Pachycereus marginatus

Accession Count: 12
Common Name: Mexican fence post
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Family Name: Cactaceae
Botanical Name: Pachycereus marginatus
Sub Species:
Variety:
Forma:
Cultivar:
Characteristics:

The Mexican fence post is a dark-green columnar cactus that develops basal branches when mature, possessing 5-7 ribs. Stems are rough and erect, growing up to 4 m in cultivation, and 15 m in the wild. Cacti are spined along each rib, with mature cacti possessing shorter spines than juvenile specimens. During the spring, pink to green flowers will develop from areoles, leading to spiny red fruits.

The areoles of P. marginatus create a confluent line among each rib, to an interesting visual effect, especially when blooming. As the spines and flowers only emerge along each rib, the cacti develops a “neat” appearance that is popular in cultivation (1).

Compound: Pac mar
Geographic Origin: Mexico
Ecozone Origin: Nearctic
Biome Origin:
Natural History: Pachycereus marginatus grows wild in Mexico and other border states that have the dry desert climate. (2, 3, 4) The plant hails from southern Mexico and has migrated north the cactus is know for its rapid growth (3). P. marginatus is known to be from southern Mexico but no information states where it exactly came from in Mexico. The reason for this is it is believed that the plant was cultivated and moved around so much in Mexico it became “naturalized” in Mexico (2).  The tree is very common and is able to grow anywhere it can get enough sun and heat (5). The most common place to find this plant is in Mexico and in the border states that alight Mexico, Texas, New Mexico, Arizona, and Southern California (5) Its is noted that the popularity of this cactus has cause it to be cultivated and sold for homes that like to have potted plants (5). 
Cultivation Notes: Pachycereus marginatus is a long green cactus that is known for it flowers it blooms in the spring that can come in a variety of colors (2, 3, 4, 5). Being like most cactus water is not a big factor for this plant survival (2, 3, 4) Mexican Fence Post are known for their durability in the heat and can last in colder climates that reach 20  after that the plant risks going into shock or freezing (3, 5) The way the tree seeds itself is by droppings, the fruits ripen and fall to the floor starting a cycle for new plants to grow (5). If seeds are properly cleaned and stored they can be used later to plant (5). This Cactus can be bought at local stores around the south west and it is advised you plant them during the spring and summer seasons (5).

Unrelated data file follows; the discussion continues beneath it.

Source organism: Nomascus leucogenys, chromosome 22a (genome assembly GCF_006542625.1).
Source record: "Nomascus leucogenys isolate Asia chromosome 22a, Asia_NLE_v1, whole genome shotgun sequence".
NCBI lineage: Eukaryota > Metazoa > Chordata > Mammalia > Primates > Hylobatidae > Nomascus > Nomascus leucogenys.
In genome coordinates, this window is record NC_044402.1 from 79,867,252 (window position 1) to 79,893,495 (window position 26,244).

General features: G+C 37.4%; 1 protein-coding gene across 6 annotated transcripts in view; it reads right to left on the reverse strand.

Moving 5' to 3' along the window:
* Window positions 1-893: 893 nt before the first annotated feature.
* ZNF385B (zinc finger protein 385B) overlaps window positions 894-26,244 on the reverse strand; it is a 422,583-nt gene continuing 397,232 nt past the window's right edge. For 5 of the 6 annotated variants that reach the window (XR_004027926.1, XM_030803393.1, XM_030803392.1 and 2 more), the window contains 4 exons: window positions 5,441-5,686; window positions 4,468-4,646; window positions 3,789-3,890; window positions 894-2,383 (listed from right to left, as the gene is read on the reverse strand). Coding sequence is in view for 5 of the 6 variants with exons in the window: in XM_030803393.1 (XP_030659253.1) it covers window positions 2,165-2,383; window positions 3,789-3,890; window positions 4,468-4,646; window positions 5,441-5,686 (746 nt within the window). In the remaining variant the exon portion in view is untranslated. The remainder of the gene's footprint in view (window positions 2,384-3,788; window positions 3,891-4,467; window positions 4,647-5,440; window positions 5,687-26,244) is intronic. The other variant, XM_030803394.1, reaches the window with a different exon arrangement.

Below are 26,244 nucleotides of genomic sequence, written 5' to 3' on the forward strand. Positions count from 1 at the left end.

Ethnobotany: Pachycereus marginatus is an important part of our ecosystem (2). Being a cactus, it stores large amounts water, meaning in times of need, desert dwelling animals and humans have harvested the water for survival (4). The fruit that accompanies the flowers can be used to make jams and jellies as well (4). The cactus is most commonly used today for landscaping, it fits the southwestern theme very well (5). It is also favored for its low maintenance and little amount of watering. The Mexican fence post has landscape value as an accent, specimen, or character plant in arid, tropical landscapes.


Height: 11 - 15 feet
Width: 6 - 10 feet
Growth Rate: Fast Growing
Grow Season: Summer
Flower Season: Spring
Color: Yellow
Function: Accent
Spread: Spreading
Allergen: Non-allergenic
Invasive: Benign
Toxicity: Benign
Hardy: Hardy
Water Use: Low water Use

Citations:
  1. Llifle Encyclopedia of Cacti, retrieved from http://www.llifle.com/Encyclopedia/CACTI/Family/Cactaceae/8047/Pachycereus_marginatus
  2. The Red List
  3. Arizona Municipal Water Users Association
  4. Xeriscaping tips for desert gardeners
  5. Dave's Garden
  6. Jones, Warren D, and Charles M Sacamano. Landscape Plants for Dry Regions: More Than 600 Species from around the World. Fisher Books, 2000.
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Pachycereus marginatus